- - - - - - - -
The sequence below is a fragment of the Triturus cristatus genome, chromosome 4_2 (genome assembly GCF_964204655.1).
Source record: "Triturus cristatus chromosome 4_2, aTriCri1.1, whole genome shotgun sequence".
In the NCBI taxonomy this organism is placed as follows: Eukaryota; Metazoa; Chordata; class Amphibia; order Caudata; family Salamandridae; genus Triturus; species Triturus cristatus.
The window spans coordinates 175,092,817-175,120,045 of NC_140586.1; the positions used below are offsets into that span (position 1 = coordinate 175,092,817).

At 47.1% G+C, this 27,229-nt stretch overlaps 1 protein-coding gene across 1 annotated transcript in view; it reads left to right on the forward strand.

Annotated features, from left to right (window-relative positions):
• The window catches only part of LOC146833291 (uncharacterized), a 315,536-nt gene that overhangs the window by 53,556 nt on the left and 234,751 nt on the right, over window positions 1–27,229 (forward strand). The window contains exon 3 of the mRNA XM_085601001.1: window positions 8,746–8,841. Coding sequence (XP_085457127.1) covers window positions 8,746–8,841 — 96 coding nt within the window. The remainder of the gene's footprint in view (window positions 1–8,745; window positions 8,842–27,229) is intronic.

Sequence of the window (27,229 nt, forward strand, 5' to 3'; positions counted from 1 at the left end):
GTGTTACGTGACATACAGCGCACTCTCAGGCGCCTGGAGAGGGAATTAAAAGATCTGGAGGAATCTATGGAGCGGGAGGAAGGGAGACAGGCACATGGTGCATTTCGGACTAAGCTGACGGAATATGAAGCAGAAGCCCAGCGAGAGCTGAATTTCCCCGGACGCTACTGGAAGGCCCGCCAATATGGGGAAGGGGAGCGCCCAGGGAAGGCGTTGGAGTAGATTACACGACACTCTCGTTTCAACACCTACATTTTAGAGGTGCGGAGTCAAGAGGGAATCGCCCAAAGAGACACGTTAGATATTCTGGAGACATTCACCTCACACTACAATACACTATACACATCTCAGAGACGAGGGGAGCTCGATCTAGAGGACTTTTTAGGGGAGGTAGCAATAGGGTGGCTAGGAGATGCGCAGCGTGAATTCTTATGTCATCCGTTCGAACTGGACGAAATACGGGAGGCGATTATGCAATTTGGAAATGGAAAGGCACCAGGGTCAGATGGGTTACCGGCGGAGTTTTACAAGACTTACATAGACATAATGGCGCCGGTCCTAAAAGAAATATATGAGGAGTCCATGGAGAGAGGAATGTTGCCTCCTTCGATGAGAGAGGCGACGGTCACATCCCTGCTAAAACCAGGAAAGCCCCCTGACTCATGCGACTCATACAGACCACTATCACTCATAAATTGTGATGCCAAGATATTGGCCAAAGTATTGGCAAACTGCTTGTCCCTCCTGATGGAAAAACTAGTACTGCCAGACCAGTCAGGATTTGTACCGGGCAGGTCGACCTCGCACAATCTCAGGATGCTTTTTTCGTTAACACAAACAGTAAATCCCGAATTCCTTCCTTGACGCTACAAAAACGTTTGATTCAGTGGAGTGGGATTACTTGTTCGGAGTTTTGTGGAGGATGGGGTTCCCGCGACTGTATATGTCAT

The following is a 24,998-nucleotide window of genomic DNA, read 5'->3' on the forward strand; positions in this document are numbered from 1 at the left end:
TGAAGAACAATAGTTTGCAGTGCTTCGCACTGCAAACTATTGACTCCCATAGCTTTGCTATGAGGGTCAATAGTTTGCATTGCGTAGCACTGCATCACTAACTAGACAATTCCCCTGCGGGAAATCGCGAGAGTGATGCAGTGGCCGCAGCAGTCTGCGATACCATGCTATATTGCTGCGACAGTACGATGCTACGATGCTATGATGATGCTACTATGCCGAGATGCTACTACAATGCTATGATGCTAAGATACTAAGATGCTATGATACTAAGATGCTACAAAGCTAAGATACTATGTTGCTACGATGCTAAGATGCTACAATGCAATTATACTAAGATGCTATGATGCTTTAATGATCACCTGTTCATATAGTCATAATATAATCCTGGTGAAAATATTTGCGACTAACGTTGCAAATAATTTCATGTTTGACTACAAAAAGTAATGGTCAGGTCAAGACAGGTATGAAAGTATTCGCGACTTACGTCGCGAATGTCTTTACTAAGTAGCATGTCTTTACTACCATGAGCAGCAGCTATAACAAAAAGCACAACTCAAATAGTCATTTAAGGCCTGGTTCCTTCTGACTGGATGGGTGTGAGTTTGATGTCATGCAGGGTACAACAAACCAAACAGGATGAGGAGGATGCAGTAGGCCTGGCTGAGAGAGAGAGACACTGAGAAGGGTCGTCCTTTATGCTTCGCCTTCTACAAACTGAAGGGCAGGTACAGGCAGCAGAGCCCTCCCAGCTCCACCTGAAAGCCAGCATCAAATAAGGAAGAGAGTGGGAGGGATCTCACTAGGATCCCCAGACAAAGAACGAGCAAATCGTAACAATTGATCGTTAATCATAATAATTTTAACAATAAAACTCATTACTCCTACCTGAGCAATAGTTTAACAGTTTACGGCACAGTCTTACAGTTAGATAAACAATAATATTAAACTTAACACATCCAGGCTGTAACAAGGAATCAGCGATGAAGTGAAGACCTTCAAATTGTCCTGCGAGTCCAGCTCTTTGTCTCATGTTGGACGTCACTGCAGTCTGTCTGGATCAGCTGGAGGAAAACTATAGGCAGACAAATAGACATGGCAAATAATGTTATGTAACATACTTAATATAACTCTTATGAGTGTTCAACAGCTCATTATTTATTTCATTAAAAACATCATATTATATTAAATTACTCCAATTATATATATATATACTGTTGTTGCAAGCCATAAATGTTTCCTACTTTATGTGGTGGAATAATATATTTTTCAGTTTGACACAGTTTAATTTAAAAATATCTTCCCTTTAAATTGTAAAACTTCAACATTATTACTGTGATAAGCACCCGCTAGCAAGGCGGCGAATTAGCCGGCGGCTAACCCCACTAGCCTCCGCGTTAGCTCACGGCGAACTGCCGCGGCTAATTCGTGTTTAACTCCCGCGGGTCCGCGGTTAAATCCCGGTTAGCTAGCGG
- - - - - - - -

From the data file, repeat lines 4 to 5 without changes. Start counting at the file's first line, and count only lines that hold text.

The window spans coordinates 175,092,817-175,120,045 of NC_140586.1; the positions used below are offsets into that span (position 1 = coordinate 175,092,817).

At 47.1% G+C, this 27,229-nt stretch overlaps 1 protein-coding gene across 1 annotated transcript in view; it reads left to right on the forward strand.